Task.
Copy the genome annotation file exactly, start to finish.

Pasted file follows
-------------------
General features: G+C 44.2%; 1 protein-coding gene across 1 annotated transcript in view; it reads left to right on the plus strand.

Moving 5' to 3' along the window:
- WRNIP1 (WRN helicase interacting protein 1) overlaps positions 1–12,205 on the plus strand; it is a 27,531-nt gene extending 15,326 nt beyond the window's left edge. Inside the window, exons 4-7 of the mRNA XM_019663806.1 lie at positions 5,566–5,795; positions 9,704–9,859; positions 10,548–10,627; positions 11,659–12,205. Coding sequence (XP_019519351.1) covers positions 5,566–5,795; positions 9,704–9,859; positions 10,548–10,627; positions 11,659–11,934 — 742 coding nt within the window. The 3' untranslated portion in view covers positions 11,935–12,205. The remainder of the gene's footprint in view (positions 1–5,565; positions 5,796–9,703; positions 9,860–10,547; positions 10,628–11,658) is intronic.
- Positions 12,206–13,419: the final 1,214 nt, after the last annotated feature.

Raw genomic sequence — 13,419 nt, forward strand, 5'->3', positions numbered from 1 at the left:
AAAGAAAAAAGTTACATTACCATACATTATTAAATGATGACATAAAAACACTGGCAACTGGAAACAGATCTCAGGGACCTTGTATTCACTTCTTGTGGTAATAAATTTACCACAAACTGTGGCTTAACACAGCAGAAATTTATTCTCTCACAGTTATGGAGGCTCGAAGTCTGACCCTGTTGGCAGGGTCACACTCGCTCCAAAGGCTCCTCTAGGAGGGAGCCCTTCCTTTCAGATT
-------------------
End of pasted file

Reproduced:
General features: G+C 44.2%; 1 protein-coding gene across 1 annotated transcript in view; it reads left to right on the plus strand.

Moving 5' to 3' along the window:
- WRNIP1 (WRN helicase interacting protein 1) overlaps positions 1–12,205 on the plus strand; it is a 27,531-nt gene extending 15,326 nt beyond the window's left edge. Inside the window, exons 4-7 of the mRNA XM_019663806.1 lie at positions 5,566–5,795; positions 9,704–9,859; positions 10,548–10,627; positions 11,659–12,205. Coding sequence (XP_019519351.1) covers positions 5,566–5,795; positions 9,704–9,859; positions 10,548–10,627; positions 11,659–11,934 — 742 coding nt within the window. The 3' untranslated portion in view covers positions 11,935–12,205. The remainder of the gene's footprint in view (positions 1–5,565; positions 5,796–9,703; positions 9,860–10,547; positions 10,628–11,658) is intronic.
- Positions 12,206–13,419: the final 1,214 nt, after the last annotated feature.

Raw genomic sequence — 13,419 nt, forward strand, 5'->3', positions numbered from 1 at the left:
AAAGAAAAAAGTTACATTACCATACATTATTAAATGATGACATAAAAACACTGGCAACTGGAAACAGATCTCAGGGACCTTGTATTCACTTCTTGTGGTAATAAATTTACCACAAACTGTGGCTTAACACAGCAGAAATTTATTCTCTCACAGTTATGGAGGCTCGAAGTCTGACCCTGTTGGCAGGGTCACACTCGCTCCAAAGGCTCCTCTAGGAGGGAGCCCTTCCTTTCAGATT